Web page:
As the original document signed earlier by the PM will remain classified, its public version has been described by the government as a citizen-centric policy framework, placing economic security at its core and seeking a secure and economically resilient Pakistan.
It was launched a day after Pakistan’s parliament passed a mini-budget and controversial State Bank of Pakistan (SBP) amendment bill to meet the requirements of the International Monetary Fund (IMF) ahead of the release of $1-billion bailout package by the global moneylender. The package is a part of the $6-billion Extended Fund Facility (EFF) programme that Pakistan had agreed with the IMF in July 2019.
Speaking about the IMF, Imran said that a state’s security is compromised when it has to intermittently seek the support of the moneylender.
“We approach the IMF under duress, as in the end, only IMF is ready to help us and provide the cheapest loans. We have to abide by their conditions, and as a result, impose burden on the people,” Khan said. He noted that when the country’s economy is weak, it weakens its defence.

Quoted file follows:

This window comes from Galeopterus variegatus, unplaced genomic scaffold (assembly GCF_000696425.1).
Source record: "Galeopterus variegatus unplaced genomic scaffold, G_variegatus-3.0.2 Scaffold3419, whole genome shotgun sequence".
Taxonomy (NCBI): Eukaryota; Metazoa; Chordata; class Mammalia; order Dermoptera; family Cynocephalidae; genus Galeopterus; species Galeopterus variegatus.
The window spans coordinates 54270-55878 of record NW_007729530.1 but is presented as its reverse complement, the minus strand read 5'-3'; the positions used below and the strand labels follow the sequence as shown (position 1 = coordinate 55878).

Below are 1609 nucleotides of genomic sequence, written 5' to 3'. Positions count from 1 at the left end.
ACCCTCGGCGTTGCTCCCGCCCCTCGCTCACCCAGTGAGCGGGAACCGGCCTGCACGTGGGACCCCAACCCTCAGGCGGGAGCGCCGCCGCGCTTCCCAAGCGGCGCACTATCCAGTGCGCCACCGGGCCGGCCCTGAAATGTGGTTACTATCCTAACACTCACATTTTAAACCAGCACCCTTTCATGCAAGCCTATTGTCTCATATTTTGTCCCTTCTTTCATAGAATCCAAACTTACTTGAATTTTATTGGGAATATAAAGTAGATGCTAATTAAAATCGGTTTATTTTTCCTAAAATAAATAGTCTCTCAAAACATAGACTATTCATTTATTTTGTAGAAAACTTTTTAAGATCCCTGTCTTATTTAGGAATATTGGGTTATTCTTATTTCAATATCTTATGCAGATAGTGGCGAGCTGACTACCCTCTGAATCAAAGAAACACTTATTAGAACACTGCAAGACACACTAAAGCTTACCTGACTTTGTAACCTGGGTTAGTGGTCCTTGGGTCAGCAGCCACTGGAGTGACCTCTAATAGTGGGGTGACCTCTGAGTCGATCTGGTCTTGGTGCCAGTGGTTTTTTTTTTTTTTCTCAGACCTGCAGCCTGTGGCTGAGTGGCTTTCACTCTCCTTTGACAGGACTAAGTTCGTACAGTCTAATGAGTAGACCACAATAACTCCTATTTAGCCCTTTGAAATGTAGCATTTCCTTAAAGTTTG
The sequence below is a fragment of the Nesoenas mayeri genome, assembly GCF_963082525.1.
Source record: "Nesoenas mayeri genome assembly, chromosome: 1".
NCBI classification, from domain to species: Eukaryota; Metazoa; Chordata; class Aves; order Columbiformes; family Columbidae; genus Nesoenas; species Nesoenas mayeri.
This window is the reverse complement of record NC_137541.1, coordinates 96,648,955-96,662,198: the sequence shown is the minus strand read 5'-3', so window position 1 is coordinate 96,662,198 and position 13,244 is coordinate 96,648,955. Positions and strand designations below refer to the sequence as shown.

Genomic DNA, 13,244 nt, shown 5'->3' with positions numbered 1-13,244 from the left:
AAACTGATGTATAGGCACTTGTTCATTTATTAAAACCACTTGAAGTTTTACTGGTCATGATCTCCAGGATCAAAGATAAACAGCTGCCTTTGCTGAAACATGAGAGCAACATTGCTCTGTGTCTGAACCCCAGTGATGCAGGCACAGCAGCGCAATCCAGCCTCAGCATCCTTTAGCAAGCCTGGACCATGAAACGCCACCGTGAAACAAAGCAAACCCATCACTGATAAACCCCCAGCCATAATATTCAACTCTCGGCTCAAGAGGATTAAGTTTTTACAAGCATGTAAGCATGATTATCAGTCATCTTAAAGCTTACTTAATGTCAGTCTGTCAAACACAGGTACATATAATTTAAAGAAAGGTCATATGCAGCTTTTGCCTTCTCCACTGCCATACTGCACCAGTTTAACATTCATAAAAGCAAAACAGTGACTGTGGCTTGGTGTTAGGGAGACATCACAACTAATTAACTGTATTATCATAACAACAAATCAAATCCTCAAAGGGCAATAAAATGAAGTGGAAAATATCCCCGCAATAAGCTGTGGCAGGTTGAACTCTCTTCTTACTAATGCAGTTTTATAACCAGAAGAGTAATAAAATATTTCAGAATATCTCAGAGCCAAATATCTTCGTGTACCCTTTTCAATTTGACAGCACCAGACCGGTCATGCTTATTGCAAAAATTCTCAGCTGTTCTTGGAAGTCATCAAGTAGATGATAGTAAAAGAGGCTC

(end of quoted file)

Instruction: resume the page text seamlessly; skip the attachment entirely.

In the new policy, Khan said, national security has been defined in the right manner, as earlier, according to him, one-dimensional mindset prevailed in Pakistan as “we had insecurities due to wars against India in 1948 and 1965”. A peaceful resolution of the Jammu and Kashmir dispute in accordance with UNSC resolutions has also been declared in the document as a vital security interest for the country.
He stressed that the biggest security of a state is its people. “When the people become stakeholders of the country, it becomes the greatest national security.”
On his part, National Security Adviser (NSA) Moeed Yusuf said the NSP has taken a broad view of the national security as both traditional and non-traditional issues impacted it.
“While the NSP is centered around economic security, the geo-strategic and geo-political imperatives also feature prominently in it to strengthen Pakistan’s security and standing in the world,” the NSA said. He highlighted that this was a document finalised after complete civil-military consensus.
The policy, according to the document issued earlier by the government, is aimed at addressing the economic challenges of external imbalance, socio-economic inequalities, and geographic disparities between developed and under-developed regions of Pakistan.
The document emphasises the “non-negotiable” focus on defence and territorial integrity of Pakistan, strengthening space-based technology and its application, and combating hybrid warfare through enhancing information and cyber security.
Regarding internal security, the policy seeks to ensure writ of the state across the country, zero-tolerance towards terrorism, extremism and violent sub-nationalisms, and fighting the menace of organised crimes.